OCR AS Biology Revision: Units 1.1.1, 1.1.2 & 1.1.3

Set of Notes for OCR AS Biology Unit 1, covering the following topics:

Unit 1.1.1 - Cell Structure and Microscopy

Unit 1.1.2 - Cell Membranes 

Unit 1.1.3 - Cell Division, Cell Diversity and Cellular Organisation

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Preview of OCR AS Biology Revision: Units 1.1.1, 1.1.2 & 1.1.3

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Tom Bartlett OCR AS Biology Unit 1
Biology Revision
Notes
1.1.1 - Cell Structure & Microscopy
Definitions and Key Facts

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Tom Bartlett OCR AS Biology Unit 1
Magnification: The degree to which the size of an image is larger than the object
itself (does not affect the level of detail).
Resolution: The degree to which it is possible to distinguish between two separate
points.
An electron microscope has a higher resolution than a light microscope therefore
more cell organelles can be seen using an electron microscope.…read more

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Tom Bartlett OCR AS Biology Unit 1
Nucleolus:
The nucleolus of a cell is responsible for the production of ribosomes.
Nuclear Envelope:
The nuclear envelope is a double membrane `shell' of the nucleus. Nuclear pores penetrate the
envelope, and are large enough to
let relatively large molecules though.
Endoplasmic Reticulum:
ER is a series of cisternae (membrane
bound sacs) which are continuous
with the outer nuclear membrane.…read more

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Lysosomes are vesicles containing digestive enzymes used for breaking down cellular waste
products such as membranes, other organelles (i.e. mitochondria), food and engulfed microbes which
are taken into the cell through phagocystosis. Once broken down, these products are returned to the
cytoplasm as new cell-building materials. They are spherically shaped and found only in animal cells.
Chloroplasts:
Chloroplasts are organelles found in plant cells that conduct photosynthesis.…read more

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Tom Bartlett OCR AS Biology Unit 1
No true nucleus. Has a nucleus.
Single chromosomes Several chromosomes
made up from nucleic acid. with nucleic acid.
Cell organelles absent. Cell division by mitosis
Cell division by binary and meiosis.
fission. Complicated internal
Single membrane cell. structure, where an
ATP production takes organelle performs a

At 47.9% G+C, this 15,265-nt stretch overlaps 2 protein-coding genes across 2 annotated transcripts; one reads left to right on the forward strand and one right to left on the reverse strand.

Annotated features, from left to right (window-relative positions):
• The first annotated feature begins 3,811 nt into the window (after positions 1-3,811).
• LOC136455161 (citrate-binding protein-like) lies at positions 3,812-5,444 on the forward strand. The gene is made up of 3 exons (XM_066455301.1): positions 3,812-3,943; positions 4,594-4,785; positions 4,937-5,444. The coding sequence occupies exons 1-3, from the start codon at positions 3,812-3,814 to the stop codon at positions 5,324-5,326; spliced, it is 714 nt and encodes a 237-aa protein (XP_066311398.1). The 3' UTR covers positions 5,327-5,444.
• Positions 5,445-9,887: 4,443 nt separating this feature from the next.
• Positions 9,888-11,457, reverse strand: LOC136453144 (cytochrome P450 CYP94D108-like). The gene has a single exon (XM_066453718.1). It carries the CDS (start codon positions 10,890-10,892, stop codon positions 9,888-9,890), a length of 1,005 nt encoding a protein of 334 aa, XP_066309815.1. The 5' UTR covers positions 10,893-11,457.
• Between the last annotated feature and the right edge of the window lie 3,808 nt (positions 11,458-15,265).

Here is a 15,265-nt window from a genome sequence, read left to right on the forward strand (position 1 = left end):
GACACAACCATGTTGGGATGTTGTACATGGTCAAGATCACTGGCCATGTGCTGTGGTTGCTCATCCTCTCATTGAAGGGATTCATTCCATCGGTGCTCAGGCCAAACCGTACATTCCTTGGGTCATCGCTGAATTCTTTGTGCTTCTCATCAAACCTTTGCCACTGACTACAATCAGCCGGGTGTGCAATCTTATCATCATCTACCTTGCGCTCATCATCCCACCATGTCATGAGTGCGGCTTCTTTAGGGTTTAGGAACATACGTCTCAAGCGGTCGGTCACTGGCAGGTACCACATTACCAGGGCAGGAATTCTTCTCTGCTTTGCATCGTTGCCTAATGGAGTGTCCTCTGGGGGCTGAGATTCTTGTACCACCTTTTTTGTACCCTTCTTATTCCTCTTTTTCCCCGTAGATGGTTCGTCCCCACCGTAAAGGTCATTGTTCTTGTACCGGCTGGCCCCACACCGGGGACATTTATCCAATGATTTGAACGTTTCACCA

place in special infolded specific role.
regions called All organisms except
mesosomes. prokaryotes have this
Sometimes have flagella. structure.…read more

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Phospholipid - A molecule consisting of a glycerol molecule, a fatty acid molecule and a
phosphate group covalently bonded together.
Cholesterol - Used to main the integrity of cell membranes, and also has a role in cell
signalling.
Cell Signalling - The molecular mechanism whereby cells detect and respond to external
stimuli and send messages to other cells.…read more

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Channel proteins; which are used to transport smaller molecules and ions down a
concentration gradient, much like a hollow tube with the ability to open and shut. They do not
change shape.
Globular Proteins transport molecules through the membrane, and act as regulators within
the membrane.
Glycolipids are used for cell recognition and cell interaction.
The effect of changing temperature on membrane structure and
permeability
Increased Temperature:
At body temperature cells function their best.…read more

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Homologous chromosomes are chromosome pairs of the same length, centromere
position, and staining pattern, with genes for the same characteristics at corresponding loci.
Stem Cell - An undifferentiated type of body cell found in bone marrow, growing tissues and
embryonic tissue. The physical location of the stem cell, and the hormonal or growth
influences that surround it, will determine what type of adult cell it will become.…read more

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The chromosomes shorten and thicken (supercoil) and they can now be seen by a light
microscope which shows that they consist of a pair of sister chromatids.
The nuclear envelope then breaks down and disappears.
The centriole divides into 2 and each daughter centriole moves to opposite ends of the cell
to form the spindle (a protein thread structure that looks like the lines of longitude on a
globe).…read more

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Erythrocytes are specialised to transport oxygen and carbon dioxide. In humans, they have no
nucleus. In haemopoeisis, not only is the nucleus lost but also the mitochondria and organelles in
erythrocytes. The loss of organelles and the nucleus in the cell creates more space for the exchange
of oxygen and carbon dioxide within the cell.
Human erythrocytes are biconcave discs. Some argue that this shape maximises the surface area to
volume ratio and therefore speeds up diffusion.…read more

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